Good portraits need strong interaction between the photographer and the subject, period.
:rolleyes: :rolleyes: sheesh...
 

Dennis

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#10
For digital, 50mm f1.4 or 1.8 is also good. Cheap as well. After the crop factor it becomes a "good" focal length for portrait !!. It will be the portrait lens for digital and the equal of the 85mm for film. Unless you want to have tighter shots than maybe 85mm. Special portrait lens are like AF DC 105mm and the AF DC 135mm. :)
 

Kira

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#11
mpenza said:
for digital or film? digital bodies generally have a cropping factor which means that the field of view when looked through the viewfinder is smaller than it would be on a film camera.
Agreed, a DSLR will generally have more DOF at a certain f stop when compare to a SLR because the recording media, i.e. the CCD, is smaller then film.

Like what rueyloon say, for portrait photography, the interaction with the model is very important.
 

Jan 28, 2004
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#12
Um, I use a 50mm f1.4 and 85mm f1.2 for portraiture... 50mm covers all the full body and prop shots, while the 85mm goes in closer for half-body and face. I find that more than enough, don't like zooms because it makes more sense to move yourself to the right shooting position than to play with so many zoom + focusing settings. But then i shoot manual film, so i dunno about what your setup is. Hope this helps.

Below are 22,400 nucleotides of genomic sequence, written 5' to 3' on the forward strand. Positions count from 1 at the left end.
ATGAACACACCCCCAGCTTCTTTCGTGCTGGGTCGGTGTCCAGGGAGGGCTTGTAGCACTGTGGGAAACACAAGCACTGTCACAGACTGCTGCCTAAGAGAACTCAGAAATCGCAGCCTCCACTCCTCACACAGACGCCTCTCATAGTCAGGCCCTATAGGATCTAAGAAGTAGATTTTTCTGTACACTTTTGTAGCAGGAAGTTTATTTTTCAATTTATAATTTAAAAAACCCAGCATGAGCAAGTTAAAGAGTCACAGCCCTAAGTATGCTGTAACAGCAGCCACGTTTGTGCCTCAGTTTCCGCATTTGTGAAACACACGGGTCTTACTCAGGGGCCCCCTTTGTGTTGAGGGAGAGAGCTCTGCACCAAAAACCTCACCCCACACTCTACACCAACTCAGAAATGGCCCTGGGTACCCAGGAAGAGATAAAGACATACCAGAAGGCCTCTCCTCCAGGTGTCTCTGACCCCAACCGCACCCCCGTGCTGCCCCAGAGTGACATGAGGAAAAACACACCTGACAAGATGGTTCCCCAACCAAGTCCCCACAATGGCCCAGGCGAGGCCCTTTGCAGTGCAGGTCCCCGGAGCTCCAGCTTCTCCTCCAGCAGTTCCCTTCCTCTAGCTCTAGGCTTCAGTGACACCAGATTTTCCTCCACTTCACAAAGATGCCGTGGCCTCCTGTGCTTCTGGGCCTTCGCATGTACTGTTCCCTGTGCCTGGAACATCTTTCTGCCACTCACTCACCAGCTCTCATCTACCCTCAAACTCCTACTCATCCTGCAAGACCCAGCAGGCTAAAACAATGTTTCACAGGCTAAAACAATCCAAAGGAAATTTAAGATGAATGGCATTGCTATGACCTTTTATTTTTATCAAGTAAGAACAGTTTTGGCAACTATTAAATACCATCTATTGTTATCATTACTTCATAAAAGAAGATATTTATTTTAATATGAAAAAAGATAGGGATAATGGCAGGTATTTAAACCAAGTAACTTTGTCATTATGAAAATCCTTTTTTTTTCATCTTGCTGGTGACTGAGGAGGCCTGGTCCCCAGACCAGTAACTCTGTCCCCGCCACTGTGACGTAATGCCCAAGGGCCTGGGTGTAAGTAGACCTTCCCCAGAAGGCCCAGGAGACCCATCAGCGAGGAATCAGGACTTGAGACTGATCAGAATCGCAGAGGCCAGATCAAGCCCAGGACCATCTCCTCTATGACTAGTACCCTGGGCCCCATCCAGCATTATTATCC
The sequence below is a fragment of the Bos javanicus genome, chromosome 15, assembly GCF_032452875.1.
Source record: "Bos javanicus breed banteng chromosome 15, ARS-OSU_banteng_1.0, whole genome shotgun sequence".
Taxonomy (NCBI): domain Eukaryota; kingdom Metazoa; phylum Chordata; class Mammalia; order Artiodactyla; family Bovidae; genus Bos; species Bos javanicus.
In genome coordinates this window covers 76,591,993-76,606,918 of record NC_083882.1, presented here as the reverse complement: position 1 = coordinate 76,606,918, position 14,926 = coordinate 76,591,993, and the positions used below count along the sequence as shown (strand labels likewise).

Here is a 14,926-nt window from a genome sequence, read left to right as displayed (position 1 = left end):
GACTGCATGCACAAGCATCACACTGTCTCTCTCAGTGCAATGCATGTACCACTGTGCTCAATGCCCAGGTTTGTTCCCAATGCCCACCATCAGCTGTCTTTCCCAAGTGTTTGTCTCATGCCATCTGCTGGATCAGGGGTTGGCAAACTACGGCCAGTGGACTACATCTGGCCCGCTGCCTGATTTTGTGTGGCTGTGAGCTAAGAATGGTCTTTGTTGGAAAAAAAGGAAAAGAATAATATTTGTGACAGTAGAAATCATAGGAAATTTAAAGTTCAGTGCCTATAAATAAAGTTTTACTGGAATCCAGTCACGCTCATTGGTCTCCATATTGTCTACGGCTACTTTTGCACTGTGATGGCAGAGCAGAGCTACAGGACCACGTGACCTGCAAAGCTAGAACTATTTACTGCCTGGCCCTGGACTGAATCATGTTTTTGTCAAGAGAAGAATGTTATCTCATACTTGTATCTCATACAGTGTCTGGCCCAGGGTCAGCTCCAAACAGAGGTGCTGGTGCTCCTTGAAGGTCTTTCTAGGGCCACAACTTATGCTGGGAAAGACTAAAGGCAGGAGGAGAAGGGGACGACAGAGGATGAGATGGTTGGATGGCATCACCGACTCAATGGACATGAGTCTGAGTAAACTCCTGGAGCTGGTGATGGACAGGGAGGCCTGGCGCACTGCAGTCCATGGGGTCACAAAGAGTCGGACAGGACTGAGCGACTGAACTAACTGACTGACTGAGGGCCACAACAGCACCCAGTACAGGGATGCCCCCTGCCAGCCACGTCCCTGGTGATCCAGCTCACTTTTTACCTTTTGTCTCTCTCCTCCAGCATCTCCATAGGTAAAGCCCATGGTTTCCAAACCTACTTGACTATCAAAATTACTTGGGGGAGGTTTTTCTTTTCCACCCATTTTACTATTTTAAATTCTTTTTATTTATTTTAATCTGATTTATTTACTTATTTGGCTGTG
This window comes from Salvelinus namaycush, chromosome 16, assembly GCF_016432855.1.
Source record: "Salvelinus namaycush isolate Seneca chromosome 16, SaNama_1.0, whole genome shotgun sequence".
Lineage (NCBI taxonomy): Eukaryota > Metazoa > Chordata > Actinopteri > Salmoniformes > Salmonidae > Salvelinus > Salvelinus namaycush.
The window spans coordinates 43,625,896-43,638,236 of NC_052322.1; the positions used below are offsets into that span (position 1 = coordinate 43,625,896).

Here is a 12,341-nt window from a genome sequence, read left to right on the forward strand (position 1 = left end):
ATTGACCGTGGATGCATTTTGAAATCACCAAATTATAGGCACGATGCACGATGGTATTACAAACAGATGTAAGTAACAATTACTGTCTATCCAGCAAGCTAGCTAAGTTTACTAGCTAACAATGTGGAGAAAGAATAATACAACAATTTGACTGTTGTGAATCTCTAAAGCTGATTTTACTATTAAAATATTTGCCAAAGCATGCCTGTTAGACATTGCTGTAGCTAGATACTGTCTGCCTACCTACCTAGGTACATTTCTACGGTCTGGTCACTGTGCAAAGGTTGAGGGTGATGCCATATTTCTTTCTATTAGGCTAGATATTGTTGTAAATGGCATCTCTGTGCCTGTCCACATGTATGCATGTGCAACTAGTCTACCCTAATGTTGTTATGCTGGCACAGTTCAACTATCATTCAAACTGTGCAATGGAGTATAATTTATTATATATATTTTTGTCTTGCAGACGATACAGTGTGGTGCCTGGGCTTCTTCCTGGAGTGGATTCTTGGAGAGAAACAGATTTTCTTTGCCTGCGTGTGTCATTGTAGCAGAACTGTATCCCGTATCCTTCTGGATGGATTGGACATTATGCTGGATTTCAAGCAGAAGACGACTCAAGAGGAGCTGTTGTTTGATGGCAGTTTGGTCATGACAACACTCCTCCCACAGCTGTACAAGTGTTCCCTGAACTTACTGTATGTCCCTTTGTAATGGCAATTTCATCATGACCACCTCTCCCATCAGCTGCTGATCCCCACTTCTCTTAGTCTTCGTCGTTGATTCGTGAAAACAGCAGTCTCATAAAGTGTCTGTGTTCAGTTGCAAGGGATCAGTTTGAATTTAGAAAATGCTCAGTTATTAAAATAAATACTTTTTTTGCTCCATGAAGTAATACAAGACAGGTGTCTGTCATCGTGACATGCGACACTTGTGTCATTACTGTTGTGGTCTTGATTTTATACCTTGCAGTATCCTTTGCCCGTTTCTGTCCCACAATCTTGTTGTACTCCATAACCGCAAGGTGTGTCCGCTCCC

Amfibius

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#15
I find that my 100 F/2.8 macro lens doubles as an excellent and super-sharp portrait lens. Because of the FOV crop it is effectively a 160mm F/2.8 so you have to stand further away than you may be used to though! But if you want, you can take crazy close-ups of eyes and capture every little detail.
 

justarius

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#16
rueyloon is right... a good portrait is only limited by your creativity. I've seen good examples of portraits taken with wideangles and supertelephotos. No one is going to quibble over the f-stop or focal length if the end result is good. Sometimes you might not want to blur the background and want to shoot an environmental portrait, then in which case a large aperture is clearly useless.

That being said, I believe the more common focal lengths for portraits range from 85-135, as it gives you a larger working distance and a more pleasing perspective (ie you wouldn't get the big-nose small face syndrome if you shoot a tight shot with a lens in this focal range then if you use a wide angle.

Nikons have some legendary portrait lenses:
105 f2.5 AIS
85 f1.4 AF
105 f2 DC AF
135 f2 DC AF..
 

insomia

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#17
Certain focal lengths tend to work out better BUT any focal length can be used if you know exactly what you are doing and what effects you are after.

Its all about your skill as a people shooter and almost never about the equipment. Work with what you have. Since its a digital based system shoot more review and shoot again review revise and shoot again till you understand what is going on.